Bach to Batch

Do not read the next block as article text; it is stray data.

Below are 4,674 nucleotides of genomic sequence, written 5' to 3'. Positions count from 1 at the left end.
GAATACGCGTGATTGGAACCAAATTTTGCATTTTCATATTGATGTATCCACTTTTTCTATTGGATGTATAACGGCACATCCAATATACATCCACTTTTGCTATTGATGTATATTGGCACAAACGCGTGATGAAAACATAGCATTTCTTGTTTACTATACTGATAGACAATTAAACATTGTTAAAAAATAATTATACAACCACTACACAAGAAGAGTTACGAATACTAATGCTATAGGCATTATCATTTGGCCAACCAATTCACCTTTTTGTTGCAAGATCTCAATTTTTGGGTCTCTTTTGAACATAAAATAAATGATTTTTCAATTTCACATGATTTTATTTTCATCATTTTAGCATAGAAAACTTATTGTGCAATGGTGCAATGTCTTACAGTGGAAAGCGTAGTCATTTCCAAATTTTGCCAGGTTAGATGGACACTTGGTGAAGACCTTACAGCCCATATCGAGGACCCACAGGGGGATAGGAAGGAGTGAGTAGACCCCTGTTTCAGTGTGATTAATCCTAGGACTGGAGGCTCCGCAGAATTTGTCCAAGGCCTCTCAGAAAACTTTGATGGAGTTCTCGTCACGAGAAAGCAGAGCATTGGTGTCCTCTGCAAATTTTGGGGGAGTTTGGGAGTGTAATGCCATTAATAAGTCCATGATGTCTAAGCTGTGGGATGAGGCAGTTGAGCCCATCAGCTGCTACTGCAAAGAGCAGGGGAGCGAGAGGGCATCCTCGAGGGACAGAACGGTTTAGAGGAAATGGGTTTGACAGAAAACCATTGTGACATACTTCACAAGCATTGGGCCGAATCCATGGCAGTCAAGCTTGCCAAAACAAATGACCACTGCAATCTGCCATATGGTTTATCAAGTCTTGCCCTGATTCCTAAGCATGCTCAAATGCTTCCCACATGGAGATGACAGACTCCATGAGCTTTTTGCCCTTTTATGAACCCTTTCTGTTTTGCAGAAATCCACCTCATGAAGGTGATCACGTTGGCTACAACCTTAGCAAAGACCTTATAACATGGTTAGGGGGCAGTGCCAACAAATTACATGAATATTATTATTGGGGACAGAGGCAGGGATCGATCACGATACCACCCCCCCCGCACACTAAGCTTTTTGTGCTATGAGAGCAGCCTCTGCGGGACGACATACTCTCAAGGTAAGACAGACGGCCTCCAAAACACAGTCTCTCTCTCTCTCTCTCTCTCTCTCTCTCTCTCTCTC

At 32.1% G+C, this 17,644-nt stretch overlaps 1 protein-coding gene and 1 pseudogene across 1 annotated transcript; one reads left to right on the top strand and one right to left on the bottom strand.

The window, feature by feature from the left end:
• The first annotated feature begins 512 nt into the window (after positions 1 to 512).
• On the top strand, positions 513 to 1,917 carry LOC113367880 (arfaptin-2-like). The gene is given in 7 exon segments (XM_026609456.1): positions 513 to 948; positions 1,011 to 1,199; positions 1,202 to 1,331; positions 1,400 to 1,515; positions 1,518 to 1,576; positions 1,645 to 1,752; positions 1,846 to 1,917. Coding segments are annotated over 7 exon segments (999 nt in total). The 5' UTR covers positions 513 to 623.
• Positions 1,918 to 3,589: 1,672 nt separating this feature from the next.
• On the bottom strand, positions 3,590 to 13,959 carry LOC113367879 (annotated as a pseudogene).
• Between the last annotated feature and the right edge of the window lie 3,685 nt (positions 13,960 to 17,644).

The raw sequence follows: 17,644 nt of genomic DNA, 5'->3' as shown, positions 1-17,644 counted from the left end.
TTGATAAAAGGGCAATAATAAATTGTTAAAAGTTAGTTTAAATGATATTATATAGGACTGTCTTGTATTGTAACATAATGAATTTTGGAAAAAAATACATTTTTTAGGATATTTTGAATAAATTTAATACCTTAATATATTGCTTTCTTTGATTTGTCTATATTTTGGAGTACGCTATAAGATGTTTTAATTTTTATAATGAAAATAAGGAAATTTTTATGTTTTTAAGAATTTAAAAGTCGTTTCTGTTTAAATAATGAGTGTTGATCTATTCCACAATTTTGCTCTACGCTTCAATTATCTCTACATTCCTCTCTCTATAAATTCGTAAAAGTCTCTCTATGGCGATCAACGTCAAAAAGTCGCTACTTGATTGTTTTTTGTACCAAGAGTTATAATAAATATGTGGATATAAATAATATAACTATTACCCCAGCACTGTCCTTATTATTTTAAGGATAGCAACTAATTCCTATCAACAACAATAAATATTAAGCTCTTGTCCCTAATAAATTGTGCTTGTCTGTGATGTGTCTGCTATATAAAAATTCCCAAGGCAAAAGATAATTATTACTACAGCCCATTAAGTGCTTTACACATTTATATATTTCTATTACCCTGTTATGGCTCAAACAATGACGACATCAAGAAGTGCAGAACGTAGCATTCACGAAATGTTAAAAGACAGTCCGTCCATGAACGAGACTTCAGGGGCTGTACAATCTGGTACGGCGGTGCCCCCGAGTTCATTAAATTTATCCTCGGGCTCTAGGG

Ōtaki Beach is an example of a small town by the sea romanticised by many New Zealanders, yet it suffers for not being able to grow without resorting to greenfield development and subdivision. Its coarse urban grain and wide roads prioritise cars and promote a sprawl of low-density, impermeable suburban blocks. Still, the old houses have their charm. This thesis explores how we can grow the population of Ōtaki Beach without resorting to further greenfield development. Early design experiments centred on large multi-residential structures sited in surrounding landscapes. The final proposal though, developed in the context of adaptive reuse, focuses on exploring the potential of a single block that serves as an example. The design experiments led to three main strategies. Firstly, unification of existing outdoor spaces generates shared landscape. Secondly, transverse pathways add permeability and refine block grain. Thirdly, selective preservation, unification and vertical stacking of existing structures constitute the formal strategy that increases density without consuming more land and gives rise to a specific architectural expression. Final design achieves: 4-fold increase in density, taking it from 63 people/km² to over 252 people/km²; refined block grain and permeability, by growing the number of public pathways from zero to three; over 3000m² of shared landscape.